PSAB Students have their say on the pressing issues of life on campus. From fees to failing, internships to relationships, nights out to eating in, we hope these blogs will offer students some advice and guidance on the perils of university life.
University is a time to develop key skills and attributes that will increase your chances of securing a job when you graduate. Learn to step outside of your comfort zone and push yourself to try new things. There are so many opportunities available, so rather than having the mind-set of 'why should I do this?', develop the attitude of 'why not?'. It is likely that anything you do will be contributing positively towards your personal or professional development. Be independent, and the faster you learn, the better.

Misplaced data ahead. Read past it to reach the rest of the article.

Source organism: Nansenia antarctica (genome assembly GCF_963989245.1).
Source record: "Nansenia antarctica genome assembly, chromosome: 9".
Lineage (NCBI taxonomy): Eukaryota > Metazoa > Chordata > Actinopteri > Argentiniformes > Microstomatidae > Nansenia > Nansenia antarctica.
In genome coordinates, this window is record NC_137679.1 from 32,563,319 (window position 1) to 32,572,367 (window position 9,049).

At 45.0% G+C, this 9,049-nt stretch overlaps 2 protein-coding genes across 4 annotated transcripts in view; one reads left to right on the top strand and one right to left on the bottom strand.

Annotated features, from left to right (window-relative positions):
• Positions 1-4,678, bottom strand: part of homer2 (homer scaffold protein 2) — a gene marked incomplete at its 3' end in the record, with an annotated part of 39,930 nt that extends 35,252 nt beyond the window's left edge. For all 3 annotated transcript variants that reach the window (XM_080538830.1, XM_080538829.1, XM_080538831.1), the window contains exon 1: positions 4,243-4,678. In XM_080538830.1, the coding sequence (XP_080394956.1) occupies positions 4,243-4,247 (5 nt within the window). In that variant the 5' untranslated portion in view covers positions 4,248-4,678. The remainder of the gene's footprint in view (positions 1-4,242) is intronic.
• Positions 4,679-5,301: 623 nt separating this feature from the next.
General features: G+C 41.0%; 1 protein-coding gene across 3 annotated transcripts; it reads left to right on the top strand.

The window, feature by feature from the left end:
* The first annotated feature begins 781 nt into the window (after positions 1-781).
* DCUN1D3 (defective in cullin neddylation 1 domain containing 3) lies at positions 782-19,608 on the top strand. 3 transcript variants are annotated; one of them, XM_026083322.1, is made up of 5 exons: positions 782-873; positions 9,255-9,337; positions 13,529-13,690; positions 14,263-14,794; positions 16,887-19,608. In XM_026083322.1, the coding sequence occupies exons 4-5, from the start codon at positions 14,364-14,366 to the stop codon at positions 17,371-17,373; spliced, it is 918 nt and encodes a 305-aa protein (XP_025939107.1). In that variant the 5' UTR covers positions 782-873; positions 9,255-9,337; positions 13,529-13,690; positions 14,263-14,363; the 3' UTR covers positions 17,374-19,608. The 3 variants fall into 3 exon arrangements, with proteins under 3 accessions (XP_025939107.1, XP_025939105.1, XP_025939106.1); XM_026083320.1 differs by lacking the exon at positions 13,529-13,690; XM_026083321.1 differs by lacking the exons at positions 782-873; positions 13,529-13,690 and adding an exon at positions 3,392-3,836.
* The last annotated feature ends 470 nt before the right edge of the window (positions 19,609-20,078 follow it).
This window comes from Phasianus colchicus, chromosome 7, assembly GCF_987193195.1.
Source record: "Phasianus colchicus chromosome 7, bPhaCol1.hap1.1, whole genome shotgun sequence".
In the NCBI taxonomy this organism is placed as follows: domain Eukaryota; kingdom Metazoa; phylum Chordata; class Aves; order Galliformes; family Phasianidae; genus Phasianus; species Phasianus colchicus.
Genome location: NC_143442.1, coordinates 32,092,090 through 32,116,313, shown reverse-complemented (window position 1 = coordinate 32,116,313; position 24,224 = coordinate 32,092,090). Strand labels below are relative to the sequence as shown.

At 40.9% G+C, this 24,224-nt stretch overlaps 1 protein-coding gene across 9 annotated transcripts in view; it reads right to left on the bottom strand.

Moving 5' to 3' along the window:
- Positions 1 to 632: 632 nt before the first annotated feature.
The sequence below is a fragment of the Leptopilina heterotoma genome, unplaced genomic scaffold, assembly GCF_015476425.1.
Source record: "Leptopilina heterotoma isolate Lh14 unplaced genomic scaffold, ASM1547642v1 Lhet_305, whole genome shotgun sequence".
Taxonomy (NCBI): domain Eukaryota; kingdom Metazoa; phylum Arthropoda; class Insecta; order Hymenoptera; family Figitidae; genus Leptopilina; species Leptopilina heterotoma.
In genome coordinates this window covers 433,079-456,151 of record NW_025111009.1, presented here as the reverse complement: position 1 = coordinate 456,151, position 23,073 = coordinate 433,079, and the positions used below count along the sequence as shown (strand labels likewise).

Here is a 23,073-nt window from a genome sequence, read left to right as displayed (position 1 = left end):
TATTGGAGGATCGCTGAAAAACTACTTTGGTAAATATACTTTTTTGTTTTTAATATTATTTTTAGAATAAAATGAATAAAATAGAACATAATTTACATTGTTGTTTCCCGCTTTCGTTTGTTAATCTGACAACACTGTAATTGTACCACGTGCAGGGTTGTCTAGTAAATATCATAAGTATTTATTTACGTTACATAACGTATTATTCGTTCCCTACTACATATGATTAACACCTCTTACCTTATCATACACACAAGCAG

Volunteering is not only a great form of work experience, but it shows initiative. It demonstrates that you are motivated to participate in something that doesn’t involve financial reward. Therefore, displays different attributes to just having a part time job. Whilst in my first year at University, I got involved in a scheme partnering with Age UK, where students acted as mentors to elderly citizens. We taught them how to use different technology such as computers, iPads and tablets and helped them to develop knowledge and safety awareness when being online. It was an extremely rewarding experience, and allowed me to further skills such as patience and communication. It is also possible to stretch further than just your local area, by choosing to volunteer abroad. There are many companies such as Bunac or GVI that run different programs across the globe. It is a great way to experience new places and cultures, as well as enabling your CV to stand out.